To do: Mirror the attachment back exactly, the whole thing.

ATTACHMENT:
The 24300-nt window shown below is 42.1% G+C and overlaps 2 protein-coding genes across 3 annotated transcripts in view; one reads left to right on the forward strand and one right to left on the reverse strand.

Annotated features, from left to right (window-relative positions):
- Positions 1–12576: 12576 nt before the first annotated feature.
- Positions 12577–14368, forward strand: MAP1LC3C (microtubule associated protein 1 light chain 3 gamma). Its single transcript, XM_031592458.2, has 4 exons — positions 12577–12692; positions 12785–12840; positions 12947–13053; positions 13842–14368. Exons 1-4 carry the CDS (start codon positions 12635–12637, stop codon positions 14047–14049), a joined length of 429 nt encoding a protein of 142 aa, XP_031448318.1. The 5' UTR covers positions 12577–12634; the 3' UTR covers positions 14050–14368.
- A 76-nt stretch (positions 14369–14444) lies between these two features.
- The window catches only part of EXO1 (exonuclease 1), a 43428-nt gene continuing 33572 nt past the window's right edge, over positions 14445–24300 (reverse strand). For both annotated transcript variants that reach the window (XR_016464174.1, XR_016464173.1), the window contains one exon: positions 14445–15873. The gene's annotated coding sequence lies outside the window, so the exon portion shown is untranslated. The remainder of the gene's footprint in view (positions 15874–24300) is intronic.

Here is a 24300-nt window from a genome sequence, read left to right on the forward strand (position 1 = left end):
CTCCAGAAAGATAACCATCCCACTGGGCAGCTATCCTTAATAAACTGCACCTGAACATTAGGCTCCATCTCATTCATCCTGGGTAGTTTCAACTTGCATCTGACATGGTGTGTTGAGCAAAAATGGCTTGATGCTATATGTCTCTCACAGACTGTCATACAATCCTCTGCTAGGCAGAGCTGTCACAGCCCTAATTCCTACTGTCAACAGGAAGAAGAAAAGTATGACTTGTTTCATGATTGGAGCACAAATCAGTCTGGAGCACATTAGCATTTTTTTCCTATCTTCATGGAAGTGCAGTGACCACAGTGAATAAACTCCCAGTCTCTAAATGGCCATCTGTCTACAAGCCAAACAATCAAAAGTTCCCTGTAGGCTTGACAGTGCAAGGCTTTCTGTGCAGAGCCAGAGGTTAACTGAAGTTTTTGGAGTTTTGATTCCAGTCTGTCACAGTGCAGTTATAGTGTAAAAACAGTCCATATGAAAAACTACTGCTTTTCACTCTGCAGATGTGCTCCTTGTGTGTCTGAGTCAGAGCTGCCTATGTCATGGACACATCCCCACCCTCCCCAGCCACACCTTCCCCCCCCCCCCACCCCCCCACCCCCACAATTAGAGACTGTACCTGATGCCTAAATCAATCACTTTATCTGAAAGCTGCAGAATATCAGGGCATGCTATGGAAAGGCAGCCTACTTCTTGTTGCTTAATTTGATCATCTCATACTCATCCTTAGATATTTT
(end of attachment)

The 24300-nt window shown below is 42.1% G+C and overlaps 2 protein-coding genes across 3 annotated transcripts in view; one reads left to right on the forward strand and one right to left on the reverse strand.

Annotated features, from left to right (window-relative positions):
- Positions 1–12576: 12576 nt before the first annotated feature.
- Positions 12577–14368, forward strand: MAP1LC3C (microtubule associated protein 1 light chain 3 gamma). Its single transcript, XM_031592458.2, has 4 exons — positions 12577–12692; positions 12785–12840; positions 12947–13053; positions 13842–14368. Exons 1-4 carry the CDS (start codon positions 12635–12637, stop codon positions 14047–14049), a joined length of 429 nt encoding a protein of 142 aa, XP_031448318.1. The 5' UTR covers positions 12577–12634; the 3' UTR covers positions 14050–14368.
- A 76-nt stretch (positions 14369–14444) lies between these two features.
- The window catches only part of EXO1 (exonuclease 1), a 43428-nt gene continuing 33572 nt past the window's right edge, over positions 14445–24300 (reverse strand). For both annotated transcript variants that reach the window (XR_016464174.1, XR_016464173.1), the window contains one exon: positions 14445–15873. The gene's annotated coding sequence lies outside the window, so the exon portion shown is untranslated. The remainder of the gene's footprint in view (positions 15874–24300) is intronic.

Here is a 24300-nt window from a genome sequence, read left to right on the forward strand (position 1 = left end):
CTCCAGAAAGATAACCATCCCACTGGGCAGCTATCCTTAATAAACTGCACCTGAACATTAGGCTCCATCTCATTCATCCTGGGTAGTTTCAACTTGCATCTGACATGGTGTGTTGAGCAAAAATGGCTTGATGCTATATGTCTCTCACAGACTGTCATACAATCCTCTGCTAGGCAGAGCTGTCACAGCCCTAATTCCTACTGTCAACAGGAAGAAGAAAAGTATGACTTGTTTCATGATTGGAGCACAAATCAGTCTGGAGCACATTAGCATTTTTTTCCTATCTTCATGGAAGTGCAGTGACCACAGTGAATAAACTCCCAGTCTCTAAATGGCCATCTGTCTACAAGCCAAACAATCAAAAGTTCCCTGTAGGCTTGACAGTGCAAGGCTTTCTGTGCAGAGCCAGAGGTTAACTGAAGTTTTTGGAGTTTTGATTCCAGTCTGTCACAGTGCAGTTATAGTGTAAAAACAGTCCATATGAAAAACTACTGCTTTTCACTCTGCAGATGTGCTCCTTGTGTGTCTGAGTCAGAGCTGCCTATGTCATGGACACATCCCCACCCTCCCCAGCCACACCTTCCCCCCCCCCCCACCCCCCCACCCCCACAATTAGAGACTGTACCTGATGCCTAAATCAATCACTTTATCTGAAAGCTGCAGAATATCAGGGCATGCTATGGAAAGGCAGCCTACTTCTTGTTGCTTAATTTGATCATCTCATACTCATCCTTAGATATTTT